We examine the long-term (∼10 yr) γ-ray variability of blazars observed by EGRET and Fermi and find that for six sources the average flux varied by more than an order of magnitude. For two of these sources (PKS 0208-512 and PKS 0528+134), there were extensive observations (at various observing periods) by EGRET. Hence, these dramatic variations are not due to a single short time-scale flare, but reflect long-term changes in the average flux. Over the past 20 years, these two sources were also the target of several X-ray observatories (e.g. ROSAT, ASCA, RXTE, BeppoSAX, Chandra, Suzaku, XMM-Newton and Swift). While the ratios of the average γ-ray fluxes between EGRET and Fermi observations are 22.9 ± 1.9 and 12.6 ± 1.5, their estimated 2-10 keV X-ray flux does not show such dramatic variations. The X-ray emission from such flat spectrum radio quasars are believed to be due to synchrotron self-Compton, while γ-rays originate from inverse Comptonization of external soft photons from an accretion disc and/or broad line region. We argue that in this scenario, the only explanation for the uncorrelated variability is that there was an order of magnitude decrease in the external soft photons, while the jet parameters remained more or less constant. This result indicates that perhaps the accretion and jet processes are not tightly coupled in these sources.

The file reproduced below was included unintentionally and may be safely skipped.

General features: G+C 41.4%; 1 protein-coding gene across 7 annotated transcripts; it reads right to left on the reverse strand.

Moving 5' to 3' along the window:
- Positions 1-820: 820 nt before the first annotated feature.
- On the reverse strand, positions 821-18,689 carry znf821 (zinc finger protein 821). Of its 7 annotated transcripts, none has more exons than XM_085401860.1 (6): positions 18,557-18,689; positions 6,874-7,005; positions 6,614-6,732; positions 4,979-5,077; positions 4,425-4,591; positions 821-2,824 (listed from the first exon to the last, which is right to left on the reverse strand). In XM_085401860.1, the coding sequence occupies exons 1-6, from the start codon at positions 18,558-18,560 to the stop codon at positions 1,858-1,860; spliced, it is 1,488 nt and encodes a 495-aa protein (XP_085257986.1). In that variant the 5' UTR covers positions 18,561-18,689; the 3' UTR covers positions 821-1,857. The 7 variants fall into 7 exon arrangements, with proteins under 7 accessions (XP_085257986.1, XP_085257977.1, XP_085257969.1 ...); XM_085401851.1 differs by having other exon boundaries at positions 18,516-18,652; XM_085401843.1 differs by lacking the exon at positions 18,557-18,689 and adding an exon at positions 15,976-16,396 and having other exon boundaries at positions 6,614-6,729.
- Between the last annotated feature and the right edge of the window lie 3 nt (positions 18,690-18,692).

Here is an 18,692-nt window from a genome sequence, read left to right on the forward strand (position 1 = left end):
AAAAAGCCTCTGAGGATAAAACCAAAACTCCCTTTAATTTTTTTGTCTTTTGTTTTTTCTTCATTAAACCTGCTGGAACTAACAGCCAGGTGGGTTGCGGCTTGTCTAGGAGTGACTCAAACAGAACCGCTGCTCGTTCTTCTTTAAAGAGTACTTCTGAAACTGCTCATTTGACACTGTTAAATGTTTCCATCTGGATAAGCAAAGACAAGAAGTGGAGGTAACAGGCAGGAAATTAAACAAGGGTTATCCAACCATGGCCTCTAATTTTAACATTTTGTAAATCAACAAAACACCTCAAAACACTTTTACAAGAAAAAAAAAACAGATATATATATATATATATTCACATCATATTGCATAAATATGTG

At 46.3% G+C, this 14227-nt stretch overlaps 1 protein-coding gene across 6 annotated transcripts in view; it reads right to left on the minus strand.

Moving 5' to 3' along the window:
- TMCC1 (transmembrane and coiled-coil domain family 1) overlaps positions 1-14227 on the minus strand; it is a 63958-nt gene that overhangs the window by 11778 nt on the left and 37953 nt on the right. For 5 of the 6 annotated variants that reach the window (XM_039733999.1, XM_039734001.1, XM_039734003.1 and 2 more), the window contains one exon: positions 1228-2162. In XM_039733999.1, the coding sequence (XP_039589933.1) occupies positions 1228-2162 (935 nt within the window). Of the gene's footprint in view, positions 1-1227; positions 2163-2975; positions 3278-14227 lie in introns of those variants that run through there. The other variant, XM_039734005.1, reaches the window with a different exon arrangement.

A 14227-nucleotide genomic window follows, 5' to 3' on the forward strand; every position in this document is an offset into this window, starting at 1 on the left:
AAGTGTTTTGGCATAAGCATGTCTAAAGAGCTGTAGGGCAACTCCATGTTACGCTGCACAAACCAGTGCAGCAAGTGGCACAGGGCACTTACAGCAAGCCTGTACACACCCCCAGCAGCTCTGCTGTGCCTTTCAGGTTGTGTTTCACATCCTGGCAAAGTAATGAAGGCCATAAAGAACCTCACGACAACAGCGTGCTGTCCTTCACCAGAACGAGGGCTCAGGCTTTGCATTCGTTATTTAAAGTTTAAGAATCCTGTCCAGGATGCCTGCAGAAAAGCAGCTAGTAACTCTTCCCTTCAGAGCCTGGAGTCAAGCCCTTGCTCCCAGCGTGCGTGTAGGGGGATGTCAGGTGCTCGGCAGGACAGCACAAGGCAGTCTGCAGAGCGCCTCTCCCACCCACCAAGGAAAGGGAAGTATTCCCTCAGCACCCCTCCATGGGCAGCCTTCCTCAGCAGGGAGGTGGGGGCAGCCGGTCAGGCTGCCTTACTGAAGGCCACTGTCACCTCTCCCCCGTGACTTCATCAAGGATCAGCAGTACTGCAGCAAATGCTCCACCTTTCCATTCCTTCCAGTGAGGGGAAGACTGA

All Science Journal Classification (ASJC) codes
- Astronomy and Astrophysics
- Space and Planetary Science